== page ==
History of Timbering|
County Histories Oral Histories Calhoun County
Introduction to Oral Histories
Places, like people, have memories and histories. The counties along the Apalachicola River and neighboring Wakulla County are no exception. Through the collection of oral histories from those who know an area best, places become alive and their memories restored.
Many parts of this region are witnessing dramatic changes. The St. Joe Company is rapidly developing its extensive land holdings. Branding the region "Florida's Great Northwest," St. Joe writes in its promotional material that it "has embraced place-making - the art of creating true places - as a business strategy."
"True places" already exist here. The region is not a cultural blank slate any more than it's a biological blank slate. We have included oral histories in this ecological characterization of the Apalachicola River to show that the region's culture is as rich as its biology and that in fact the two are often inextricably linked. The land has been influencing people and people have been influencing the land for thousands of years.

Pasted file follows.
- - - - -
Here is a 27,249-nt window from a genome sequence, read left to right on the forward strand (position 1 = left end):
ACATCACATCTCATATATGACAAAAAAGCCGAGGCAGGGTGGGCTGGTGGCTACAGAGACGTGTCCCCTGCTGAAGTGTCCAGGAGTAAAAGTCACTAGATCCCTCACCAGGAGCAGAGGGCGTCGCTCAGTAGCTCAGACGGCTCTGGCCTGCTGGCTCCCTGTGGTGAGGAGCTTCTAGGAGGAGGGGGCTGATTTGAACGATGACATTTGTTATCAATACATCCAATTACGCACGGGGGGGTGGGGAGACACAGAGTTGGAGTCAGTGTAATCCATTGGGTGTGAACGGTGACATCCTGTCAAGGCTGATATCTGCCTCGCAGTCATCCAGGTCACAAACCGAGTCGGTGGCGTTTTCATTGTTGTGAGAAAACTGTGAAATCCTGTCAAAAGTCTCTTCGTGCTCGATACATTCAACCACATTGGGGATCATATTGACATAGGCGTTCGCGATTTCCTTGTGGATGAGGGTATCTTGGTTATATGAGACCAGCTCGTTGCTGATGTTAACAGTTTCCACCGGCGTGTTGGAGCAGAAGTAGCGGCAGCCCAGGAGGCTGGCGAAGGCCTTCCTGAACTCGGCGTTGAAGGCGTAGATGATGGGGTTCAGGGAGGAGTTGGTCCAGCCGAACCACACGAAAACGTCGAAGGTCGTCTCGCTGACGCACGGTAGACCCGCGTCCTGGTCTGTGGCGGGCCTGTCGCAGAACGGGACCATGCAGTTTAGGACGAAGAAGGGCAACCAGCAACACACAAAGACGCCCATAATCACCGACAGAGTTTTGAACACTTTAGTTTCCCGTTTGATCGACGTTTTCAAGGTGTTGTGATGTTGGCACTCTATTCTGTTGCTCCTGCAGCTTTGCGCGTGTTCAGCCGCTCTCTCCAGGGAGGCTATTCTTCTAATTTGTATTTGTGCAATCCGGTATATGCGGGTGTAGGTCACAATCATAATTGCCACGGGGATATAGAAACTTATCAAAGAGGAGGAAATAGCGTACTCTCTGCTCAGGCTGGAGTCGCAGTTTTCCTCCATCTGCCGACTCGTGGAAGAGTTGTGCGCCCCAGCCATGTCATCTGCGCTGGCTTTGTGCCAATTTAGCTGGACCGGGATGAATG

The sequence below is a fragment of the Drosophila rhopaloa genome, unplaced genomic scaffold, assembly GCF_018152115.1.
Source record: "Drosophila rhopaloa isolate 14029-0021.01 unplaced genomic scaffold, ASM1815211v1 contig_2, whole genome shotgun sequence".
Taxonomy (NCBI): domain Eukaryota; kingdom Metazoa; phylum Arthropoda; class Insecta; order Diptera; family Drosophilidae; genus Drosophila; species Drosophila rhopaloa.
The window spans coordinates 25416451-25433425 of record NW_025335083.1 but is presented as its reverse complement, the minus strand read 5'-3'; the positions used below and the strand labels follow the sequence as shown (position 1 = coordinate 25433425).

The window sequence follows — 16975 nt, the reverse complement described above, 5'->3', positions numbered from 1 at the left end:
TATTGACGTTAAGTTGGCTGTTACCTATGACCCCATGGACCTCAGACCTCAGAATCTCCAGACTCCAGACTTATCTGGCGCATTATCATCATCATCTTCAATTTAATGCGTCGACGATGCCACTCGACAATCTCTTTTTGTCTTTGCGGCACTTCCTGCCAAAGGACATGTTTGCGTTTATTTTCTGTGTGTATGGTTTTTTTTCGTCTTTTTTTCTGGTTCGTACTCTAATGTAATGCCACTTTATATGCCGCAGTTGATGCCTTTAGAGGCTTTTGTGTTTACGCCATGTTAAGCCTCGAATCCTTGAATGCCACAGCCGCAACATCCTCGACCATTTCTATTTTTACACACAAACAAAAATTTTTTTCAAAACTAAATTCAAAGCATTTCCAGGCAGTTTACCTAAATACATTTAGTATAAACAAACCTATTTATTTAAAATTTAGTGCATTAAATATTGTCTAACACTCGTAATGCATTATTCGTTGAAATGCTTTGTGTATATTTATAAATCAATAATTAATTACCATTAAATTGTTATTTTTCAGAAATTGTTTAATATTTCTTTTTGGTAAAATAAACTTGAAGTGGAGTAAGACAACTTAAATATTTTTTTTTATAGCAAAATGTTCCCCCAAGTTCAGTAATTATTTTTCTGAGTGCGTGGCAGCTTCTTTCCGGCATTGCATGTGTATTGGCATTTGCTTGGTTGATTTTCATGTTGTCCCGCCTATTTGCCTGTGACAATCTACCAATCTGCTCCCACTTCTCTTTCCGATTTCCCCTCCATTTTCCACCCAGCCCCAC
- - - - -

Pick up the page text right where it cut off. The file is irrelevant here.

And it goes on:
"Place" may mean family and work and community as well as attachments to the land. For this website, we have extracted from our interviews segments relating to land and resource use.
Complete transcripts and tapes from the interviews are available at the Reichelt Oral History Program at Florida State University (444 Bellamy Building, 850-644-4966). Additional interviews have already been completed from other counties and, upon final review by the interviewees, should be available here at the end of August 2005.
The oral histories collected for the ARROW web site was funded by a Historic Preservation Grant from the Florida Department of State's Office of Cultural and Historical Programs in 2004-2005.